Understanding Vinyl Siding

If you are on the market for new home siding, it is no surprise that you are considering vinyl. Vinyl plastic exterior has been a long-time favorite for both residential and commercial properties, and for many reasons. Although there are a few drawbacks you need to think about, this material is almost always a safe investment. Continue reading to review some of the common pros and cons of vinyl siding.

Pros

Vinyl siding is mostly admired for its extreme versatility. It comes in a wide range of colors, styles, textures, and more, which makes customizing the look of your home an easy task. Aside from versatility, vinyl is very low maintenance. Caring for it is simple, and there is very little you need to do to make it last a long time. Furthermore, installation is quick and easy, and the cost comparison to other options on the market is very low. It is one of the most affordable choices for residential siding you can buy.

Here are some more pros to this versatile material:

  • Very durable;
  • Lasts between 30 and 40 years with good care;
  • Endless color options and schemes;
  • Very low maintenance;
  • Easy to clean and care for;
  • Insulated options increase energy efficiency;
  • Cheapest siding option on the market;

ConsThere are not many drawbacks to vinyl siding, however, there are a few attributes that are important for you to know in order to make an educated decision. For instance, it is not waterproof. Although it is water-resistant, poor installation can let water leak behind the panels and cause rot, mold, and mildew. Also, many homeowners have complained that the color option is too permanent with vinyl siding. Whatever color you choose, it will always be that color. That is because plastic exterior siding cannot be repainted like other siding materials.

Another common con to this material is the potential for the boards to warp, bend, or dent. This can happen from a string impact or extreme summer heat. Homeowners also complain that whole panels must be replaced because there is no patchwork in vinyl siding. Some additional common complaints about vinyl siding include:

  • 90% of homes have vinyl siding, so it’s not always the most unique;
  • Lawn mowers, weed trimmers, and even high winds can rip panels off;
  • Faulty installation can lead to water leaks, rot, mold, and decay;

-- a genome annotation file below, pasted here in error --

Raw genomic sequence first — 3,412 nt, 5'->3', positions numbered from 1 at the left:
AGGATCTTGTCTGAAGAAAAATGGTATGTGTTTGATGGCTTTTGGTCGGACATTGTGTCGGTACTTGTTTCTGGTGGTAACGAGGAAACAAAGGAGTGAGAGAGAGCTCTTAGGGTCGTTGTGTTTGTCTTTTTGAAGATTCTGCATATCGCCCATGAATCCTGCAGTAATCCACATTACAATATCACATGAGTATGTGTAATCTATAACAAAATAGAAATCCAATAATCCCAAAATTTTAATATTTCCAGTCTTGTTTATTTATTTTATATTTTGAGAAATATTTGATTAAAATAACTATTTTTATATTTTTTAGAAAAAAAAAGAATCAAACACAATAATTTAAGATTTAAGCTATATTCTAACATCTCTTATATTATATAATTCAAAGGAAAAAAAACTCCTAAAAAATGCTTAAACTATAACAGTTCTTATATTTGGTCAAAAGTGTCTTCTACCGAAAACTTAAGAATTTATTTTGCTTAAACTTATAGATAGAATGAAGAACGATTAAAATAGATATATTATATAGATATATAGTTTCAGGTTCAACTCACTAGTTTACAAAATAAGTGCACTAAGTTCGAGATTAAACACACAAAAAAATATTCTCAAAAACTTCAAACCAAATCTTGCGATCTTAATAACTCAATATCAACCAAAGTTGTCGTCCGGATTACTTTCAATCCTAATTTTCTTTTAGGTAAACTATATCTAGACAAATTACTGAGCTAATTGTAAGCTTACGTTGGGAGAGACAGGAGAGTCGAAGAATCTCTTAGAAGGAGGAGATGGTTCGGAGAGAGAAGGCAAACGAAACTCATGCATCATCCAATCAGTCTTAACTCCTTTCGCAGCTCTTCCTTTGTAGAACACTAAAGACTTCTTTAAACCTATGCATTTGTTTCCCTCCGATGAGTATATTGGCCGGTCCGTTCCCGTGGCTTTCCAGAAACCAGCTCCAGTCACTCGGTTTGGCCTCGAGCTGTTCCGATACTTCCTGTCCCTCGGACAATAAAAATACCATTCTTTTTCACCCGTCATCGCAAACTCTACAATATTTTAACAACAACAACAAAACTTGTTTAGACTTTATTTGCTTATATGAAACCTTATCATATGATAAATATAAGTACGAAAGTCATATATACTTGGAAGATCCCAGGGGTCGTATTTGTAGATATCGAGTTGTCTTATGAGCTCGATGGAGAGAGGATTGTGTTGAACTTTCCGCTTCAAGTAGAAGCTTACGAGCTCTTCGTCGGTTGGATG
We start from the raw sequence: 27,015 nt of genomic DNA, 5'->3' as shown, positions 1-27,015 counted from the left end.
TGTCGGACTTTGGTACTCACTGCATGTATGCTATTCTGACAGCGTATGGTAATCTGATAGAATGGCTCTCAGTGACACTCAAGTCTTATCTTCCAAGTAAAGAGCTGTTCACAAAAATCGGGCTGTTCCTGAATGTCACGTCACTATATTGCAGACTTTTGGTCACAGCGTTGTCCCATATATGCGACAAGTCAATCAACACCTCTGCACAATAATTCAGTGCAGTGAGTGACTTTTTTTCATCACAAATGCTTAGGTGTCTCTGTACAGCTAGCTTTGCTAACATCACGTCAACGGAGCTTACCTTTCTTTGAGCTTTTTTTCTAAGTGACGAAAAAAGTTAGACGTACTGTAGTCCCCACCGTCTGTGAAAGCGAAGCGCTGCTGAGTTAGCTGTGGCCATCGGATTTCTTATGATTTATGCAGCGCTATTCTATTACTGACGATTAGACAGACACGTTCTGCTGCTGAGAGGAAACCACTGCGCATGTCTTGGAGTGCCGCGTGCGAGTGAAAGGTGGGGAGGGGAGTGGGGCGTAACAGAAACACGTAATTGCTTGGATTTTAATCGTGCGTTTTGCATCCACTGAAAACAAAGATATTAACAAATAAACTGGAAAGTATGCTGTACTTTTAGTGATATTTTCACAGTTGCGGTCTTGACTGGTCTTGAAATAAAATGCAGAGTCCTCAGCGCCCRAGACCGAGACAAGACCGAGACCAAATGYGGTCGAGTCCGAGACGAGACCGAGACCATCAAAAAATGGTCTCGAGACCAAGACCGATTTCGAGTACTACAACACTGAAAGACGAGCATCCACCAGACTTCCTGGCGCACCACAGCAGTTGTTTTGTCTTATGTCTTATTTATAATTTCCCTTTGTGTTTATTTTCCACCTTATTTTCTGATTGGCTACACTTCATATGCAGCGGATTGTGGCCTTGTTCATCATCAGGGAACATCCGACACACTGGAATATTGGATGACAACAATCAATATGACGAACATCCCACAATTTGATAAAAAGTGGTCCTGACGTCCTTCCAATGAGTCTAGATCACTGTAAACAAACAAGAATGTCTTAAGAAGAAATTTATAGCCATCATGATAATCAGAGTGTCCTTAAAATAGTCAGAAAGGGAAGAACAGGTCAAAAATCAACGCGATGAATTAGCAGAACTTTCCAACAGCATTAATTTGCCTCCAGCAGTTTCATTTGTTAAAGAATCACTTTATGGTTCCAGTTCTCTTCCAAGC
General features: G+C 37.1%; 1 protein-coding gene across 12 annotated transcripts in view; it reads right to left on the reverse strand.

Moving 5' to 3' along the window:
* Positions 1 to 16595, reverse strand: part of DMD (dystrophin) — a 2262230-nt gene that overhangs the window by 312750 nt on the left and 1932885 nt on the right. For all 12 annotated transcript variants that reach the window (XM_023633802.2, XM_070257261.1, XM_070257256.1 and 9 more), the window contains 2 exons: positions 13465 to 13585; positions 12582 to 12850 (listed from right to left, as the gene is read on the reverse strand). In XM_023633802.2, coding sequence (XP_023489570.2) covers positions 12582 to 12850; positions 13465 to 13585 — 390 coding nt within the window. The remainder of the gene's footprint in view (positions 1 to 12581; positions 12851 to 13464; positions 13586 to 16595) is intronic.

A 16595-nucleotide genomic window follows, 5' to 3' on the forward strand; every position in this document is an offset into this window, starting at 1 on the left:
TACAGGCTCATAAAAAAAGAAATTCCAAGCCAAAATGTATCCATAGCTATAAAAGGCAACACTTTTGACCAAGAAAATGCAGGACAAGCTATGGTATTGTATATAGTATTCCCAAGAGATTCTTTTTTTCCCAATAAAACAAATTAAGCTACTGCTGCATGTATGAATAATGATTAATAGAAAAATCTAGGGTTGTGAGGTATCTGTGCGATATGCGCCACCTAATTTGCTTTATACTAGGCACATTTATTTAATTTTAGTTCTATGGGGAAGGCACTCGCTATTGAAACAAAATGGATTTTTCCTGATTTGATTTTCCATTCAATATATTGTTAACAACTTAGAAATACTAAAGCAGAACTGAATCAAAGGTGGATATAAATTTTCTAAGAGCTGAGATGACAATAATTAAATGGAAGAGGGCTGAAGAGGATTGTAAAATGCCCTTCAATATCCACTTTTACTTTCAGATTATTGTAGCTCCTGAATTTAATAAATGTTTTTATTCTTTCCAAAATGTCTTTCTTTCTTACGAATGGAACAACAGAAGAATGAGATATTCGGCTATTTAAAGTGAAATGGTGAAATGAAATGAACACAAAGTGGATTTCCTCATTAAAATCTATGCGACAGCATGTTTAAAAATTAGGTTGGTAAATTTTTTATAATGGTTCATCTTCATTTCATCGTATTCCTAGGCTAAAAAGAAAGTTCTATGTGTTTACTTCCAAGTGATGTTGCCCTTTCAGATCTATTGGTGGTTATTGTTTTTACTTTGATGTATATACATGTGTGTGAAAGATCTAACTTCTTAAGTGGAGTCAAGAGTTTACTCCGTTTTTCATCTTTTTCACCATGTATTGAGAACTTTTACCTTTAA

• It can crack in extreme cold weather, and warp in hot weather;

How To Choose Letterboxes

Post mounted letterboxes are still popular these days since it is more visible than other types of mailboxes such as brick in, fence mounted as well as wall mounted ones. Not to mention, these boxes can easily improve the looks for your front yard. However, in order to obtain these features, you need to make sure that you partner this letterbox with the right post. Unfortunately, some homeowners neglect this, which can affect the safety and appeal of post mounted mailboxes. To help you, below are some of the most common mistakes in choosing posts for letterboxes.

Failing to consider mailbox designs

One of the main mistakes that homeowners make when buying mailbox posts is they fail to consider the design of their boxes. As mentioned above, there are numerous mailbox styles. But, there are also a wide selection of posts to choose from. Because of this, there are cases when individuals forget about their mailboxes when choosing a post. As a result, combinations can be odd. Or perhaps, mailboxes are too stylish than its posts making it unsightly.

Neglecting post composition

The next mistakes that individuals make when choosing posts for their mailboxes is they neglect post composition. Some individuals think that mailbox posts are all the same. However, there are numerous factors that differ posts from each other. For instance, when it comes to composition, individuals may find wood, steel and even composite posts. Each post provide certain features that can accommodate the need of homeowners. Sadly, this factor is neglected which can affect the looks and reliability of letterboxes. Not to mention, harsh weather conditions as well as vandalism can easily damage mailboxes due to inappropriate posts.